Fujimoto suffered substantial head injuries and was transported to a nearby hospital, where he died an hour and 20 minutes later.
The club, which is now closed, was located on the second floor of the Roi Building, which houses dozens of clubs, bars, and restaurants. Nikkan Gendai (Jan. 1) reports that in spite of the murder investigation and rumors of a redevelopment project the building’s tenants still swing.
“Flower, stained with a sea of blood, changed its name after the incident,” says a local restaurant employee. “But the club’s managers were busted immediately for licensing problems. Now, a chain is stretched across the entrance. People find it to be a strange scene since there is a no plan for it to reopen.”
It also could seem strange since other businesses in the building haven’t missed a beat. (Nikkan Gendai describes the building with the term fuyajo, meaning a castle that never sleeps.)
Zoo Tokyo, a huge, high-end kyabakura (hostess club) occupying one entire floor, has been doing a brisk trade. During this past bonenkai season, customers were lined up outside, waiting to spend between 20,000 and 30,000 yen (entrance fees start at 5,000 yen) on one of the 100 hostesses on staff. (The club maintains 250 ladies on its books.)
Any lingering effects of the murder and the ongoing recession seem to not matter. But that will change quickly if continuing rumors about a redevelopment plan prove to be true.
Local media has reported that the massive project, which may extend from the site Roi Building to the edge of Mori Building’s Roppongi Hills complex, could begin in 2013.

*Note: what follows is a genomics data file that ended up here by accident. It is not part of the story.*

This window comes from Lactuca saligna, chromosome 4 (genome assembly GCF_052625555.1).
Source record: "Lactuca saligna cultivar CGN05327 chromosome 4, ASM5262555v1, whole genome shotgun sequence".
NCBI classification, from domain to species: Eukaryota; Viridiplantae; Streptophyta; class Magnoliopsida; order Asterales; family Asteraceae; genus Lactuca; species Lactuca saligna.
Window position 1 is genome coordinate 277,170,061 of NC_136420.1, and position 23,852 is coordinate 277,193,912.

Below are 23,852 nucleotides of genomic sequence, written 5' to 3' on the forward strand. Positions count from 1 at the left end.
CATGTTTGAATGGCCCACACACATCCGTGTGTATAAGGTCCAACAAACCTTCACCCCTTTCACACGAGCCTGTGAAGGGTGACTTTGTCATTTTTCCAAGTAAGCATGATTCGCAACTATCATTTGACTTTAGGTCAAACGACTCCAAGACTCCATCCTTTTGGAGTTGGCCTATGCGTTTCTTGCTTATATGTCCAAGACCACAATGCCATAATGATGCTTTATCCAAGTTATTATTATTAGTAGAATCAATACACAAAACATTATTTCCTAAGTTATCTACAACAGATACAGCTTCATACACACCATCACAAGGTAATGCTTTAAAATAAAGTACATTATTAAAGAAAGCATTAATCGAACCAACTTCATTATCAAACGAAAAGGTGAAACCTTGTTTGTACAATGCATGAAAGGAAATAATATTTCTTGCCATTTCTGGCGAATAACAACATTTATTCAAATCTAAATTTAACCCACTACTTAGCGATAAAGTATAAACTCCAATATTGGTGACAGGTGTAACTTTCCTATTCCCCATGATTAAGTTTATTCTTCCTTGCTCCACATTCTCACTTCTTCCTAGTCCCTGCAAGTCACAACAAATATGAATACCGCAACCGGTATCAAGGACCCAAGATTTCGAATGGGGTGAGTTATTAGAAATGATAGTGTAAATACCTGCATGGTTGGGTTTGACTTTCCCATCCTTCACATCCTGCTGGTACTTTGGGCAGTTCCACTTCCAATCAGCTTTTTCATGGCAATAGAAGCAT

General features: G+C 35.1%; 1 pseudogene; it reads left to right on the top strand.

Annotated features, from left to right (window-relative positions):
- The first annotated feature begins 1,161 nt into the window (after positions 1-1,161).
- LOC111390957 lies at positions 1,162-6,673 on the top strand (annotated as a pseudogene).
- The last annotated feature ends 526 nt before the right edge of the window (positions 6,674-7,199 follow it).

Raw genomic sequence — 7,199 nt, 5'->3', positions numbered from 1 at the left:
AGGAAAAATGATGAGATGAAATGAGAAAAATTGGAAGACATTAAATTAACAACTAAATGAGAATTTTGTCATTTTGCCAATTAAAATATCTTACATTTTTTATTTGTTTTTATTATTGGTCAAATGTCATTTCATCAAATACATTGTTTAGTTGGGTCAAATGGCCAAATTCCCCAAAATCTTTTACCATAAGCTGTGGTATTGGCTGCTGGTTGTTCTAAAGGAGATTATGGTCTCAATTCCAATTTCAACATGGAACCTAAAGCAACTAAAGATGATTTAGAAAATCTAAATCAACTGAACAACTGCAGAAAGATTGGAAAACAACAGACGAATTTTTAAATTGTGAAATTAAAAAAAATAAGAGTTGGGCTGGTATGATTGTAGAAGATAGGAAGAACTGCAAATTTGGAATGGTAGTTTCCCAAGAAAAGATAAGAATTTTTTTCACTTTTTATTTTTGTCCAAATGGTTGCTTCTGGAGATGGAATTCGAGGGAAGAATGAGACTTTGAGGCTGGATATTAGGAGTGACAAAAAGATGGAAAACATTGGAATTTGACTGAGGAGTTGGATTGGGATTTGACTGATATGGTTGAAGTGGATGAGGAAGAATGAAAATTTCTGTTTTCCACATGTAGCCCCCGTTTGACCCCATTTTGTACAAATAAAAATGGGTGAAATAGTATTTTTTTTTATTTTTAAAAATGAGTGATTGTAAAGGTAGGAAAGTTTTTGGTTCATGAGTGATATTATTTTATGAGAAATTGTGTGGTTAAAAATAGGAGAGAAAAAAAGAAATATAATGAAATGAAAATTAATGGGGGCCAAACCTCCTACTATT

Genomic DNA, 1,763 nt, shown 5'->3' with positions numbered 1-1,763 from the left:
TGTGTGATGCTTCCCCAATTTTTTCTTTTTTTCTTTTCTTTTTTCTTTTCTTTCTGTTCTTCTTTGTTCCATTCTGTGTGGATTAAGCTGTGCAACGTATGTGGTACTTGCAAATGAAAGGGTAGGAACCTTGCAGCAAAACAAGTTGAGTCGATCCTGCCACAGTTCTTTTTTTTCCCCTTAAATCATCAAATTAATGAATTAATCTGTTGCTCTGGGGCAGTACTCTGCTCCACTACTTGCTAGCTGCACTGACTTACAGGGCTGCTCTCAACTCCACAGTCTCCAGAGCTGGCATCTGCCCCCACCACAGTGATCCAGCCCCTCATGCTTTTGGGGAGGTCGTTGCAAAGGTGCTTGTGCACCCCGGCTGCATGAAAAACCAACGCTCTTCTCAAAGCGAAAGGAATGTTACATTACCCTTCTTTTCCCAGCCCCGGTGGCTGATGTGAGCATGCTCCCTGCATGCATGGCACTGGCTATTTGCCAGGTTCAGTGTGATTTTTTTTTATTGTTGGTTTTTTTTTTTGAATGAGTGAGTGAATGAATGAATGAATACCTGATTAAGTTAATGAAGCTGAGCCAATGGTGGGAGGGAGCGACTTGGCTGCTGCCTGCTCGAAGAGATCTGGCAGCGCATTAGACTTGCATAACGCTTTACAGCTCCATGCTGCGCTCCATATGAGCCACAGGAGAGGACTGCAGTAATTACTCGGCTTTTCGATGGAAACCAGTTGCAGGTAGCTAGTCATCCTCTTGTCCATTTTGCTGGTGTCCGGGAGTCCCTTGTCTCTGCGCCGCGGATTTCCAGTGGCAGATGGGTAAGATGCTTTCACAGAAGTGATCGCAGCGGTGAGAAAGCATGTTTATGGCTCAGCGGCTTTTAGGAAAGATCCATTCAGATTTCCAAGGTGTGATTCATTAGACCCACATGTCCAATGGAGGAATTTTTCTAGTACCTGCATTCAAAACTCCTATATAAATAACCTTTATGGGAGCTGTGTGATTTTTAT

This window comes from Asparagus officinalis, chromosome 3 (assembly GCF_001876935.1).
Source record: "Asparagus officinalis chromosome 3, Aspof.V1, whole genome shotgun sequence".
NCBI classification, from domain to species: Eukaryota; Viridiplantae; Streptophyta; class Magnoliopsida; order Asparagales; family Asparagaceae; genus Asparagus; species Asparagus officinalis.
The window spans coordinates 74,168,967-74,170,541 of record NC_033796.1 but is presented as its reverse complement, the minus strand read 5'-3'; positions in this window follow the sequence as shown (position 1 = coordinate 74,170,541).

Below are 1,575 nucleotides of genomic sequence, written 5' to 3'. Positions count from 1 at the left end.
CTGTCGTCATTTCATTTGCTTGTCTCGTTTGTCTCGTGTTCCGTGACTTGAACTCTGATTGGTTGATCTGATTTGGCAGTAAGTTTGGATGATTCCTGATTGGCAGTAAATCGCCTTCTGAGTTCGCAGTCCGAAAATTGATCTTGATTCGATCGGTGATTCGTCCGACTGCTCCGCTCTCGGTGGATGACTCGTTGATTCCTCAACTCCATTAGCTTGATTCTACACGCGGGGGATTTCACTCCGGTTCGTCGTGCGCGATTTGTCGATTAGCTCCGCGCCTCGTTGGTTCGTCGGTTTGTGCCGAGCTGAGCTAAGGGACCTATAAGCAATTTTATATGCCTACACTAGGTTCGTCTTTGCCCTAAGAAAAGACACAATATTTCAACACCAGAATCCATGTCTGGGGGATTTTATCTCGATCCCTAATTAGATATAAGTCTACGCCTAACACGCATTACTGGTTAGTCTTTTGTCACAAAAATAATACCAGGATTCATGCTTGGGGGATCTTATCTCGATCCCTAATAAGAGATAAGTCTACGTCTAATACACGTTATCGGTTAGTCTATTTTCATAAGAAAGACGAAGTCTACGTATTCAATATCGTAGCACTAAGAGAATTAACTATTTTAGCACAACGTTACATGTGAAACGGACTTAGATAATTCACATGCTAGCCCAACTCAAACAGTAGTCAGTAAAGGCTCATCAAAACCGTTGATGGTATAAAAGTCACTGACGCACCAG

“I heard that the Roi Building would be demolished,” says a hostess. “Is it real? I mean, we’ve heard this before. The club is telling me to earn as much money as I can. So I’m doing my best.”
So for now, concludes Nikkan Gendai, the flickering, suspicious lights of the sleepless castle continue. (A.T.)
Source: “Hangure shudan ga boko satsujin demo Roppongi Roa Biru ha konya mo ‘fuyajo,’” Nikkan Gendai (Jan. 1, page 7)
Note: Brief extracts from Japanese vernacular media in the public domain that appear here were translated and summarized under the principle of “fair use.” Every effort has been made to ensure accuracy of the translations. However, we are not responsible for the veracity of their contents. The activities of individuals described herein should not be construed as “typical” behavior of Japanese people nor reflect the intention to portray the country in a negative manner. Our sole aim is to provide examples of various types of reading matter enjoyed by Japanese.